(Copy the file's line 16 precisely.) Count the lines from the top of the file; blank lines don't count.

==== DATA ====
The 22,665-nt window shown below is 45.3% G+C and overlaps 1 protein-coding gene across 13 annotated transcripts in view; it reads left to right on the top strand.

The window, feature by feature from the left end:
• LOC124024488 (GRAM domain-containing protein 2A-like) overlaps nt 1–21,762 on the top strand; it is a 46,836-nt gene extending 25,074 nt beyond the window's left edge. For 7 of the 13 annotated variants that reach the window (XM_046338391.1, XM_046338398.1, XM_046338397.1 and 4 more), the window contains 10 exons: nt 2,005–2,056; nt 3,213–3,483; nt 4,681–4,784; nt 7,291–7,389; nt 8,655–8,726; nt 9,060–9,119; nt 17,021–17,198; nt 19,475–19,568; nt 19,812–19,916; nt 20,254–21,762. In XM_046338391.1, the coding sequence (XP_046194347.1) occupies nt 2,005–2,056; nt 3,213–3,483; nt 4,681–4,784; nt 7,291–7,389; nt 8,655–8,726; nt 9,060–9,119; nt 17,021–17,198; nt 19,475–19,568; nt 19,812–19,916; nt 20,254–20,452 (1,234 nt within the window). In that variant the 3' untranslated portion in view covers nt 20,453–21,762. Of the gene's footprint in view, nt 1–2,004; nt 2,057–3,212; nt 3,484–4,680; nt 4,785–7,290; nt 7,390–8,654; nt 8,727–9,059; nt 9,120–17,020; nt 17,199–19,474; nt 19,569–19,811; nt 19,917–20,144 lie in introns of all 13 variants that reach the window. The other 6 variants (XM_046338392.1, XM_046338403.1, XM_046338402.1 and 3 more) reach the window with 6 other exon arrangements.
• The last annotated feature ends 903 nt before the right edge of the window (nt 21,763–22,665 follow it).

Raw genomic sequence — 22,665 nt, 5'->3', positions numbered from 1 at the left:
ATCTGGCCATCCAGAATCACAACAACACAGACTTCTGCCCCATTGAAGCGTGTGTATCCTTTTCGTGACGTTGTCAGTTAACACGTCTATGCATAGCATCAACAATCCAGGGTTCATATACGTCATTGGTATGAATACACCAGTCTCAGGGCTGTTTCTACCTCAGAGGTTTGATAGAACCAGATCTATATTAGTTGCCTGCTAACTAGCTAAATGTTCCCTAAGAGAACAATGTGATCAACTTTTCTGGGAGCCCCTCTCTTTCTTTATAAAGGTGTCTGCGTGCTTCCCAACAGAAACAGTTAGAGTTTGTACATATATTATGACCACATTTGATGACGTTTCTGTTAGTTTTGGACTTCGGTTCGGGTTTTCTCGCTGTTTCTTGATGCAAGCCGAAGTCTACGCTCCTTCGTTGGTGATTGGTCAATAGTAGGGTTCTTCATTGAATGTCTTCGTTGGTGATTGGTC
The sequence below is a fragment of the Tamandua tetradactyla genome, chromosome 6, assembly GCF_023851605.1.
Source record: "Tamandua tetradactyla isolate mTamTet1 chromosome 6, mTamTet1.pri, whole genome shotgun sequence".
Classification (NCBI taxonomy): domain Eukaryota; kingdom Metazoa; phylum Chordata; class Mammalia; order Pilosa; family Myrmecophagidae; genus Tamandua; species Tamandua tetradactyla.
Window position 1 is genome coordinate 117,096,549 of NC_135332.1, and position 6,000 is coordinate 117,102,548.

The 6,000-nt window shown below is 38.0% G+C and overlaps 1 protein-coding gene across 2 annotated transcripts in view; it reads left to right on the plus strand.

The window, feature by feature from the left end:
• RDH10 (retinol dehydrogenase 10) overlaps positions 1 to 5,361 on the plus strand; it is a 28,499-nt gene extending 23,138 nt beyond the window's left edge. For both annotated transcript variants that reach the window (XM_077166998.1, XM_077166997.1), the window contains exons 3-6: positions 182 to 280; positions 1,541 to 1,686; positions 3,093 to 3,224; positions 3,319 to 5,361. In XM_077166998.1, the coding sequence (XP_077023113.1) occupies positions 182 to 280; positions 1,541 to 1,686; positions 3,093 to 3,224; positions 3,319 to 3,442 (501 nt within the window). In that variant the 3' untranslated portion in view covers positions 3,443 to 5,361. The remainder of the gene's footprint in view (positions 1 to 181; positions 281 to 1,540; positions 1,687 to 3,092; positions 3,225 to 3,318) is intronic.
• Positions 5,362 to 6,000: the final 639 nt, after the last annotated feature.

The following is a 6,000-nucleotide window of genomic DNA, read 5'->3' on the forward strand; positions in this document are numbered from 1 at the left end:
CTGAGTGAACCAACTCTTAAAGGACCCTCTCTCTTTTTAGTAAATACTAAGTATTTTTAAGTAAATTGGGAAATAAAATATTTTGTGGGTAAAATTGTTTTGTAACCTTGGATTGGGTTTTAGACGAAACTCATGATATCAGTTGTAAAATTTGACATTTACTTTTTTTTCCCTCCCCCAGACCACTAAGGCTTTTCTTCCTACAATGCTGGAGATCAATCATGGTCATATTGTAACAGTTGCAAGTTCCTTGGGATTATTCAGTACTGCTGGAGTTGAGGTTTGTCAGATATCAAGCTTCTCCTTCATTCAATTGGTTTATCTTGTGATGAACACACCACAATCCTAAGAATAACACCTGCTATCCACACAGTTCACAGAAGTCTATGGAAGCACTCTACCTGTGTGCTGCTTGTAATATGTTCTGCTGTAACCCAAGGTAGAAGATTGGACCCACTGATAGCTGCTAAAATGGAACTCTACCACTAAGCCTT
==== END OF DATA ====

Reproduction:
CTGAGTGAACCAACTCTTAAAGGACCCTCTCTCTTTTTAGTAAATACTAAGTATTTTTAAGTAAATTGGGAAATAAAATATTTTGTGGGTAAAATTGTTTTGTAACCTTGGATTGGGTTTTAGACGAAACTCATGATATCAGTTGTAAAATTTGACATTTACTTTTTTTTCCCTCCCCCAGACCACTAAGGCTTTTCTTCCTACAATGCTGGAGATCAATCATGGTCATATTGTAACAGTTGCAAGTTCCTTGGGATTATTCAGTACTGCTGGAGTTGAGGTTTGTCAGATATCAAGCTTCTCCTTCATTCAATTGGTTTATCTTGTGATGAACACACCACAATCCTAAGAATAACACCTGCTATCCACACAGTTCACAGAAGTCTATGGAAGCACTCTACCTGTGTGCTGCTTGTAATATGTTCTGCTGTAACCCAAGGTAGAAGATTGGACCCACTGATAGCTGCTAAAATGGAACTCTACCACTAAGCCTT